Ajmal Kasab, by the principle of natural justice, also has a right to appeal for Presidential pardon. And if there are many people waiting before him, he too has a right to wait. Will the President consider his case out of turn and send him for execution because that is what the popular sentiment in the country is? That will be miscarriage of justice. Legal opinion on this doesn’t seem to be water-tight either.
The Kasab verdict also revives the debate on death penalty in India.
Our memory of the last execution goes back to 2004, when one Dhananjoy Chatterjee was hanged to death in West Bengal for rape and murder and before him, the sensational serial killer Auto Shankar in Tamil Nadu. Since then, there has been no execution and apparently even the hangmen, who have to prepare the noose and pull the lever, have disappeared.
Most of those who are on death row, but awaiting Presidential pardon, have communities and political parties fighting for their lives. They don’t want their men to be killed and they conveniently use the activists’ language against death penalty as we have seen in Tamil Nadu recently.
The Sikhs don’t want Bullar and Rajoana to be hanged, the Tamils don’t want the Rajiv assassins to be killed and the Kashmiris don’t want Afzal Guru to be killed. In fact, what all these communities together are asking for, although for political or community-reasons, is abolition of death penalty. And they do list the globally established reasons why death penalty doesn’t work as a deterrent, why it is a terrible human rights practice and how majority of civilised nations have abolished the practice.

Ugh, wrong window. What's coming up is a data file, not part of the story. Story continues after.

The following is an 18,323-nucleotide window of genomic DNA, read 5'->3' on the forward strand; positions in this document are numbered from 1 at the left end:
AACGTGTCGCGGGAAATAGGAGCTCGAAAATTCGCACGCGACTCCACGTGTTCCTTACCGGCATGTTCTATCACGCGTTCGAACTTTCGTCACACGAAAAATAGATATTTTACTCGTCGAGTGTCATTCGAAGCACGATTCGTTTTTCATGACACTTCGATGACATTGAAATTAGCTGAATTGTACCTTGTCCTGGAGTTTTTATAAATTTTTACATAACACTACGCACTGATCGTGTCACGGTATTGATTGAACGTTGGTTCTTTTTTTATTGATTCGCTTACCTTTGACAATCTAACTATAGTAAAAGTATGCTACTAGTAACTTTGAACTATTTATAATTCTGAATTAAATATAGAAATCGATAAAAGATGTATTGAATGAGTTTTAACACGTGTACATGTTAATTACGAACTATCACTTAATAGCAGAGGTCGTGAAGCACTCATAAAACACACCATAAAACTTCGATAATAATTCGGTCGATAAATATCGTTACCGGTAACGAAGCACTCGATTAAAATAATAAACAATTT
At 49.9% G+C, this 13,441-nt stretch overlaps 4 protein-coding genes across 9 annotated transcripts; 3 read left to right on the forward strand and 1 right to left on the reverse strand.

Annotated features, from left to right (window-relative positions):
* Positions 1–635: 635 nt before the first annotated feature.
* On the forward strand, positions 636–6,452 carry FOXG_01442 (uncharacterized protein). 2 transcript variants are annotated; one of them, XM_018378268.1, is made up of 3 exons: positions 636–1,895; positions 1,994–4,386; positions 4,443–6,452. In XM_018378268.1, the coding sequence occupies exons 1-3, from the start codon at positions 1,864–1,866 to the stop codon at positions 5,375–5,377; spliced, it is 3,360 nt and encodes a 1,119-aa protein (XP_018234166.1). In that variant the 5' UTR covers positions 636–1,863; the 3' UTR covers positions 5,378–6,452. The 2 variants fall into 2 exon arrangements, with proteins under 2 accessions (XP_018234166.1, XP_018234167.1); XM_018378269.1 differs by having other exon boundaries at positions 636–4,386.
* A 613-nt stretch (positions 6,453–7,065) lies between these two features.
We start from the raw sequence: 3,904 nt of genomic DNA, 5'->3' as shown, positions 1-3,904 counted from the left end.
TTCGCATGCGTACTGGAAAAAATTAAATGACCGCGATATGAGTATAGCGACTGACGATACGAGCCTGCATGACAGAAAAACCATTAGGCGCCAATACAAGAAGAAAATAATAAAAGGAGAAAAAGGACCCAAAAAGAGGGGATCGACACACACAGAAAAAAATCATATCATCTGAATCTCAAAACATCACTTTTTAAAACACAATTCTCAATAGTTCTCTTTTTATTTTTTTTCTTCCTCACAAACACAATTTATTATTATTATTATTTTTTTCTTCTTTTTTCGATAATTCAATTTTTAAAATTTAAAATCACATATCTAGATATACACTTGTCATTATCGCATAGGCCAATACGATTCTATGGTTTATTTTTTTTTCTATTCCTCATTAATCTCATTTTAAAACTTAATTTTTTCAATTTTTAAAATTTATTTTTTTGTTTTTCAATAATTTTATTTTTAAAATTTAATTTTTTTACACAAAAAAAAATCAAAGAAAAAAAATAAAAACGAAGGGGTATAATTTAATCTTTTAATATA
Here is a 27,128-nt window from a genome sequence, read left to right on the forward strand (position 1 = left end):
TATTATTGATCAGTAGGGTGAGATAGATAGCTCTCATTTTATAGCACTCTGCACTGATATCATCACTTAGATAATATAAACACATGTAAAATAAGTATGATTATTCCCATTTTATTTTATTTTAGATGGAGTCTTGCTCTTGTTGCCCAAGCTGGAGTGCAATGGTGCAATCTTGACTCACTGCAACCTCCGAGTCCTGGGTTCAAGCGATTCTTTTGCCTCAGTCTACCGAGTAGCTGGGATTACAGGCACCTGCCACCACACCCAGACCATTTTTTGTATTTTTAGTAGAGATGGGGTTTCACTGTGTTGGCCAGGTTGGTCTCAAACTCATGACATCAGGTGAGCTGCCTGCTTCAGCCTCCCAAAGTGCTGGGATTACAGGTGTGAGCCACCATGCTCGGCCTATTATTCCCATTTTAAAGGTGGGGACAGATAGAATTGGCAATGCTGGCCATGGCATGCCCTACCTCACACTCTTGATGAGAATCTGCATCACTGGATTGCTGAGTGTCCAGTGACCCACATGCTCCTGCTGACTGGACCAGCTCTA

Even legal experts in India believe that our death penalty system is not fool-proof. Eminent former judge of the Delhi High Court, Justice AP Shah, known for some landmark judgements during his time, said in a Times of India interview on Wednesday that “legal safeguards aimed at avoiding a miscarriage of capital punishment have failed to deliver” in India.
He adds: “The Supreme Court’s attempt to regulate capital punishment has been unsuccessful on its own terms. Courts and governments worldwide have tried and failed to lay down satisfactory and clear criteria eliminating arbitrariness, subjectivity and inconsistency from the death penalty.”
His most striking point was the one attributed to Justice VR Krishna Iyer that “a legal policy on life or death cannot be left to ad hoc mood or individual predilection”.
Nothing summarises the Indian situation better. The Supreme Court itself has admitted recently that three of its death sentences were erroneous. Troubled by the possible denial of justice, 14 former judges recently wrote to the President against capital punishment.
Therefore, even before we think legal, what needs to be arrested is our susceptibility to “ad hoc mood and individual predilection” that Krishna Iyer has referred to.
In an age of propaganda seeking to set public agenda, singling out Afzal Guru and baying for the blood of Ajmal Kasab, even before his legal options are completely run out, are examples of biased, manipulated or simply vicious public mood that might lead to miscarriage of justice.